"I'm emotional about this," says John Joe. "I can't control that; it's the card I was dealt. What can you do about it? I refuse to give in. So I fight on. I retreat into myself and fight on. It makes me nervous, the progression I have to face."

Once quick-witted and gifted with the Irish natter, John Joe is now slower to the draw, yet he uses humor to make fun of the fact that he can't remember. As they say in Alzheimer's, he makes new friends every day. A remarkable man, an incredible teacher--to his children, his students, and to me--John Joe always had a fascination with the world beyond him. He encouraged everyone around him to open their minds to broader horizons. Now his world is shrinking in disturbing ways, but he presses on in muscle memory, indelible images, analogous to a palate of oil colors ready to paint a canvas.

John Joe has always been a fighter, yet he has an artistic soft side, a thriving right brain that is guiding him back to his love of art, a self-healing therapy from the ravages of a disease that robs a sense of self. He spends hours now painting in oils; it's a passion and yet a challenge to remember what colors to use. So he has devised a scheme of selecting the proper oil colors, somewhat similar to a carpet swatch display where John Joe has laminated and labeled the colors to choose the right ones. And he does.

Art--whether painting, music or writing -- stimulates the brain, stirs memories and reduces agitation caused by Alzheimer's. By his own admission, John Joe is no Michelangelo, yet his work is inspiring in so many ways. Upon my visit to Duncannon, he presented me with an impressive painting of Hook Head Light. It hangs now in my family room.

"What scares me about this disease," he says over another sip of his pint, "is the loss of memory and the inability to carry a conversation. The brain just isn't processing; it's stalled. It's embarrassing. So I often avoid conversation. I retreat into myself, and at times deal with rage. People who know me say, 'He's changed a lot.'"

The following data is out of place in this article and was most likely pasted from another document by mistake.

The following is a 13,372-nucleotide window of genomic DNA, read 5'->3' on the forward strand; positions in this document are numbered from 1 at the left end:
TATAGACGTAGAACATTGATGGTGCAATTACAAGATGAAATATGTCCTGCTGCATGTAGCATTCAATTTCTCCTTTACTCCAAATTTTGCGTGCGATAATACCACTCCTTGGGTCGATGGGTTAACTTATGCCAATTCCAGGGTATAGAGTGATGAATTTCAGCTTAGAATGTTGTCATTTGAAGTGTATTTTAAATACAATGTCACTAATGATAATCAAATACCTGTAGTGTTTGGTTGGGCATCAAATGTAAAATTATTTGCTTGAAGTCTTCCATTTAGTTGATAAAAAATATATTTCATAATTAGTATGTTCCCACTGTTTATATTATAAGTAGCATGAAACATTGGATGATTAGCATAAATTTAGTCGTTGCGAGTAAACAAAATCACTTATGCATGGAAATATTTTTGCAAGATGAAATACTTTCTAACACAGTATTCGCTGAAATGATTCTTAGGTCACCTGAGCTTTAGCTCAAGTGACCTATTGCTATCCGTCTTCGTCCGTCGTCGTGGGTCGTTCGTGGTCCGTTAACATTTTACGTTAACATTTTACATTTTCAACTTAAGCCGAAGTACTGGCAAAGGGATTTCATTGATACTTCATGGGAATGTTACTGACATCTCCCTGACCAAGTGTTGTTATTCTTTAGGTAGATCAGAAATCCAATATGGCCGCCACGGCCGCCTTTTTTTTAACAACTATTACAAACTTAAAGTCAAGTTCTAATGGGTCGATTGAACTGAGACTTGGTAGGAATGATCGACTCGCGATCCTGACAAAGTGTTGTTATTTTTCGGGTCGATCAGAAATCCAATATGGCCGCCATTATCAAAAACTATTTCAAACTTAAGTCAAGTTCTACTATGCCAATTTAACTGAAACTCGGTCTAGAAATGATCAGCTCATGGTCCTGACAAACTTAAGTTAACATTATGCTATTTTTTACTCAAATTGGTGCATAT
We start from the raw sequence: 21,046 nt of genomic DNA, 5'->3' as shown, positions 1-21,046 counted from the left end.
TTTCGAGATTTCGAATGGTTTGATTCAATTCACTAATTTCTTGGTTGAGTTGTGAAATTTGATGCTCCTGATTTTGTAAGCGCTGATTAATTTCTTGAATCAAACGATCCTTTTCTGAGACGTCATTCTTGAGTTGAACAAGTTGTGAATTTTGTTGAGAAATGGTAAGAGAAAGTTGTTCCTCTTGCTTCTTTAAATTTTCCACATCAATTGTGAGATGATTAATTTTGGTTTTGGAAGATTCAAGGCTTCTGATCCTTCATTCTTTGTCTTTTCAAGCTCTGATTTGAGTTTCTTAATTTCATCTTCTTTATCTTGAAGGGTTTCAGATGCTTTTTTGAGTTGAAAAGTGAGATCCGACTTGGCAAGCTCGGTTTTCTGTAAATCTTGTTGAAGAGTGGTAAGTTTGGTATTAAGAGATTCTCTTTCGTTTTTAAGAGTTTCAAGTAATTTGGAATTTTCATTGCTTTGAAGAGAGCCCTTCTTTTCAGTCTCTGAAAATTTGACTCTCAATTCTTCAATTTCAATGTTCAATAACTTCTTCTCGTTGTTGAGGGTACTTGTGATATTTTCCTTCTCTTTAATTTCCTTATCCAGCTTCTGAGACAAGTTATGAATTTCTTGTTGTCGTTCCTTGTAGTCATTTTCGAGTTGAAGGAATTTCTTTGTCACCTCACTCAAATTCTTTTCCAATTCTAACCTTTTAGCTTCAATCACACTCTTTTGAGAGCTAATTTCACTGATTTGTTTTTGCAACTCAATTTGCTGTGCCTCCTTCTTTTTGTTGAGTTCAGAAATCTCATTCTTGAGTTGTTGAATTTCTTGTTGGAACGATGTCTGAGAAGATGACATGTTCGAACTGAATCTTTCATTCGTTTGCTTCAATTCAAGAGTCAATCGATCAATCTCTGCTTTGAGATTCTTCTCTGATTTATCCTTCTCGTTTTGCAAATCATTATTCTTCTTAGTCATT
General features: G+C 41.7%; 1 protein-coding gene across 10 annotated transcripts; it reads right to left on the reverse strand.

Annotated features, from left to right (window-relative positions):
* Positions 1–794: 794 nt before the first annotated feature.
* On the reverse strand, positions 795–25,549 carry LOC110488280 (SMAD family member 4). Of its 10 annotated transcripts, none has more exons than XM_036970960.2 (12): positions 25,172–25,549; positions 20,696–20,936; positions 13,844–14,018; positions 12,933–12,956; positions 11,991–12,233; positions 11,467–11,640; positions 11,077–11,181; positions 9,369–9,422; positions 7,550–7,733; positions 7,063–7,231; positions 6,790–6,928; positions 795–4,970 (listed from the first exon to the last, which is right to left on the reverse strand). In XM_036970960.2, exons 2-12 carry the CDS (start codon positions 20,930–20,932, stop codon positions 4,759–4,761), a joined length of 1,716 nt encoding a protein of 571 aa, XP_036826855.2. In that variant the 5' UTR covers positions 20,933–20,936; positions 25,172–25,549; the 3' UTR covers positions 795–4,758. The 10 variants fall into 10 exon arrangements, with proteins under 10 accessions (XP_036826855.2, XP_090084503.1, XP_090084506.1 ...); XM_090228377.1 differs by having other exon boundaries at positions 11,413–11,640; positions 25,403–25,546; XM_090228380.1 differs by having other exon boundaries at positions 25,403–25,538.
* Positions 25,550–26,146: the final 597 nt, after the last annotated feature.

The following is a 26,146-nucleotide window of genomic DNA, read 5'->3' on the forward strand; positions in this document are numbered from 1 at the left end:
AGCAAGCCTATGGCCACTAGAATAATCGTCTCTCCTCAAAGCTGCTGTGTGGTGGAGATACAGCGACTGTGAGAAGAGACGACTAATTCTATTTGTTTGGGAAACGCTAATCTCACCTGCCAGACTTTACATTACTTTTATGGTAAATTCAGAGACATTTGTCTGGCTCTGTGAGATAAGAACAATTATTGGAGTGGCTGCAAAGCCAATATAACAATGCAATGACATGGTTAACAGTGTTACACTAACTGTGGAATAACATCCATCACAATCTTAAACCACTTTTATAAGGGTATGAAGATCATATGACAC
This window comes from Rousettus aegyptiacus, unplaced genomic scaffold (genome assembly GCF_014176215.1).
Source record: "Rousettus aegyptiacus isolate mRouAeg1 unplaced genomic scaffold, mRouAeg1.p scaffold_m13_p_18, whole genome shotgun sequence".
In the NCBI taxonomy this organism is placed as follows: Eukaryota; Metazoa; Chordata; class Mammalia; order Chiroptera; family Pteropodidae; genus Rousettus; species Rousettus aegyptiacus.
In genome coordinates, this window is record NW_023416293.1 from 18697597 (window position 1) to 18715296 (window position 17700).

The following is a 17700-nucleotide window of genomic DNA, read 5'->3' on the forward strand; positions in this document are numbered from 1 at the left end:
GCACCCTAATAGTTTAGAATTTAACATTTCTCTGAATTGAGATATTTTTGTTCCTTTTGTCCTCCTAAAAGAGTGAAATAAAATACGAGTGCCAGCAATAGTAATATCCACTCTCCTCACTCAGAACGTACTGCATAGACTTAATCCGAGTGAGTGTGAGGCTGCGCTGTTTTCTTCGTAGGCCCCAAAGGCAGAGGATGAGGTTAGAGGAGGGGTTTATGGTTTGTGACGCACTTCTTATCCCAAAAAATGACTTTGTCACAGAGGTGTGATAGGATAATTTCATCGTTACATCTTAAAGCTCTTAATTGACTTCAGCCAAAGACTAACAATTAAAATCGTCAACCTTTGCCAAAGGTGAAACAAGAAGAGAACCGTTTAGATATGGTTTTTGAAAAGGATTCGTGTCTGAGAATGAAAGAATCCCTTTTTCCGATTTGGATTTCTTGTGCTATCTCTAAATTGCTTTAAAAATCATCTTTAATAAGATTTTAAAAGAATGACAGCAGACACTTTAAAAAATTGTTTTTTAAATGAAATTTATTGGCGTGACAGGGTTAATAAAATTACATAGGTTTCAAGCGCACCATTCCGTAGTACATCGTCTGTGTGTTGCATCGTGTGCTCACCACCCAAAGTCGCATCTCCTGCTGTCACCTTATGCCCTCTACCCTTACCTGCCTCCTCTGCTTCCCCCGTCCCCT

I understand. I tell him about my daughter's wedding two summers ago when I had to detach myself several times from family and friends to retreat in solitude and restart the brain. "I used to hold court as such gatherings," I tell him. "I thrived on it. My nickname among friends was the 'Senator from Cape Cod.' No longer. I've left office; things have changed."

What hasn't changed about John Joe is his heart and his gut Irish humor. Alzheimer's drives one from the mind to the place of the heart, the soul. "I may have tears in my eyes, "he says, "but I'm not crying out of sorrow. It's part of what I've been handed. I was blessed with a good family that gives me strength. I have no cause for complaint.

"I laugh, like you, at how long it takes me to remember."

I draw the analogy with John Joe, one he relates with, of comparing Alzheimer's with the basement of a house. "Ever been in a basement doing laundry at night when someone in the kitchen turns the cellar light out?" I ask him. "You scream, right, and you throw a few 'F' bombs until someone upstairs turn the light back on. That's Alzheimer's. A light goes off, and one goes into rage because it's dark. At some point, the light goes off forever."

John Joe laughs, the kind of gurgle one would expect from a leprechaun. I'm looking for the rainbow now. He's on a roll. "If a cure comes," he says. "It will likely come from America. I hope you call me up some day and say, "John Joe, I have a little pill for you..."

"You'll get the first call," I tell him.

Two Irish guys in a pub, full circle near the Irish Sea, separated by 2,992 miles, connected for a lifetime by a disease that will take their lives. In some ways, doesn't get any better...

Photo courtesy of Larry O'Malley

Greg O'Brien's latest book, "On Pluto: Inside the Mind of Alzheimer's," has won the 2015 Beverly Hills International Book Award for Medicine, the 2015 International Book Award for Health, and is an Eric Hoffer International Book Award finalist. He is also the subject of the short film, "A Place Called Pluto," directed by award-winning filmmaker Steve James, online at livingwithalz.org. NPR: All Things Considered has run a series of pieces about O'Brien's journey, online at npr.org/series/389781574/inside-alzheimers. In 2009, he was diagnosed with Early Onset Alzheimer's. His maternal grandfather and his mother died of the disease. For more information go to: OnPluto.org. O'Brien serves on the Alzheimer's Association Advisory Group for Early Onset Alzheimer's.